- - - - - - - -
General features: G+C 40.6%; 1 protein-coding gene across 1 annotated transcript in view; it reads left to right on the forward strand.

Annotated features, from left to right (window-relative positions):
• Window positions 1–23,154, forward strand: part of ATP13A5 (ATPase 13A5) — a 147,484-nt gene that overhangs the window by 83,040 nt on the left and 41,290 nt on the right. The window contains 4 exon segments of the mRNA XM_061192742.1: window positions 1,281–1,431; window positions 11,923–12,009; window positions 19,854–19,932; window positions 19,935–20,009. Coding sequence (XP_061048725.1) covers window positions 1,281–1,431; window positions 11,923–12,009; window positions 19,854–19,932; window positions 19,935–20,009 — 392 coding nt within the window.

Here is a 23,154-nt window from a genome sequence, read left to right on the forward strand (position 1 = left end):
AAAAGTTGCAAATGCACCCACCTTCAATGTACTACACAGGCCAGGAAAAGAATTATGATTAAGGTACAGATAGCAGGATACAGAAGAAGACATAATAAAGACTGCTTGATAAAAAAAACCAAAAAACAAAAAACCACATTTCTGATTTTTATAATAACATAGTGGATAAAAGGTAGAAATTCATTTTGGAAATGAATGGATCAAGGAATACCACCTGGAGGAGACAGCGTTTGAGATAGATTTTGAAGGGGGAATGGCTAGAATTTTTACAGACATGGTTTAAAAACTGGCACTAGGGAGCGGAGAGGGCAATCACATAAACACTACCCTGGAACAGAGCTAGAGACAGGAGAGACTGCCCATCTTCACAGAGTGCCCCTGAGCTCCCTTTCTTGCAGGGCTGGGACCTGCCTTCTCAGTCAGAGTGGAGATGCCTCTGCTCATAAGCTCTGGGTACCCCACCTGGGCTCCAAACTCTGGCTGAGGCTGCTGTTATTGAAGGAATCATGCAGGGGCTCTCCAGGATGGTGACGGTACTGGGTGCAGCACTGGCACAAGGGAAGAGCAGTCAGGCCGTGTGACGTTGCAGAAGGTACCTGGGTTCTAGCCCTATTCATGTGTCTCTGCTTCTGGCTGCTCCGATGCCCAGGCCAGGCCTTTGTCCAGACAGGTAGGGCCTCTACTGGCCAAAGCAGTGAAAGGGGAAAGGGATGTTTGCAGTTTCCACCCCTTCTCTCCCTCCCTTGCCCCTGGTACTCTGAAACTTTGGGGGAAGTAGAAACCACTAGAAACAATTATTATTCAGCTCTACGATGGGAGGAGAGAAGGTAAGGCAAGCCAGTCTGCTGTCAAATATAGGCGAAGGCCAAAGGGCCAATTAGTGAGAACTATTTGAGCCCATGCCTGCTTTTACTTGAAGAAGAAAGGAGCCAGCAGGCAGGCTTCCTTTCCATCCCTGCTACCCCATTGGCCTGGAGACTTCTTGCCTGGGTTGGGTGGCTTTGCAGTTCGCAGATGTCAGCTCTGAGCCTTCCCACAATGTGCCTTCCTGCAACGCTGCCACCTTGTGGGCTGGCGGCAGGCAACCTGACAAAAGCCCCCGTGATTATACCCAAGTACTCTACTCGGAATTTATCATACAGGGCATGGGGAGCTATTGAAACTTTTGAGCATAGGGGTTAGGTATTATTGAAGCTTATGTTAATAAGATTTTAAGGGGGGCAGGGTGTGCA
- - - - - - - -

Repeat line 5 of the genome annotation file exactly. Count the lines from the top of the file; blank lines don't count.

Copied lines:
AAAAGTTGCAAATGCACCCACCTTCAATGTACTACACAGGCCAGGAAAAGAATTATGATTAAGGTACAGATAGCAGGATACAGAAGAAGACATAATAAAGACTGCTTGATAAAAAAAACCAAAAAACAAAAAACCACATTTCTGATTTTTATAATAACATAGTGGATAAAAGGTAGAAATTCATTTTGGAAATGAATGGATCAAGGAATACCACCTGGAGGAGACAGCGTTTGAGATAGATTTTGAAGGGGGAATGGCTAGAATTTTTACAGACATGGTTTAAAAACTGGCACTAGGGAGCGGAGAGGGCAATCACATAAACACTACCCTGGAACAGAGCTAGAGACAGGAGAGACTGCCCATCTTCACAGAGTGCCCCTGAGCTCCCTTTCTTGCAGGGCTGGGACCTGCCTTCTCAGTCAGAGTGGAGATGCCTCTGCTCATAAGCTCTGGGTACCCCACCTGGGCTCCAAACTCTGGCTGAGGCTGCTGTTATTGAAGGAATCATGCAGGGGCTCTCCAGGATGGTGACGGTACTGGGTGCAGCACTGGCACAAGGGAAGAGCAGTCAGGCCGTGTGACGTTGCAGAAGGTACCTGGGTTCTAGCCCTATTCATGTGTCTCTGCTTCTGGCTGCTCCGATGCCCAGGCCAGGCCTTTGTCCAGACAGGTAGGGCCTCTACTGGCCAAAGCAGTGAAAGGGGAAAGGGATGTTTGCAGTTTCCACCCCTTCTCTCCCTCCCTTGCCCCTGGTACTCTGAAACTTTGGGGGAAGTAGAAACCACTAGAAACAATTATTATTCAGCTCTACGATGGGAGGAGAGAAGGTAAGGCAAGCCAGTCTGCTGTCAAATATAGGCGAAGGCCAAAGGGCCAATTAGTGAGAACTATTTGAGCCCATGCCTGCTTTTACTTGAAGAAGAAAGGAGCCAGCAGGCAGGCTTCCTTTCCATCCCTGCTACCCCATTGGCCTGGAGACTTCTTGCCTGGGTTGGGTGGCTTTGCAGTTCGCAGATGTCAGCTCTGAGCCTTCCCACAATGTGCCTTCCTGCAACGCTGCCACCTTGTGGGCTGGCGGCAGGCAACCTGACAAAAGCCCCCGTGATTATACCCAAGTACTCTACTCGGAATTTATCATACAGGGCATGGGGAGCTATTGAAACTTTTGAGCATAGGGGTTAGGTATTATTGAAGCTTATGTTAATAAGATTTTAAGGGGGGCAGGGTGTGCA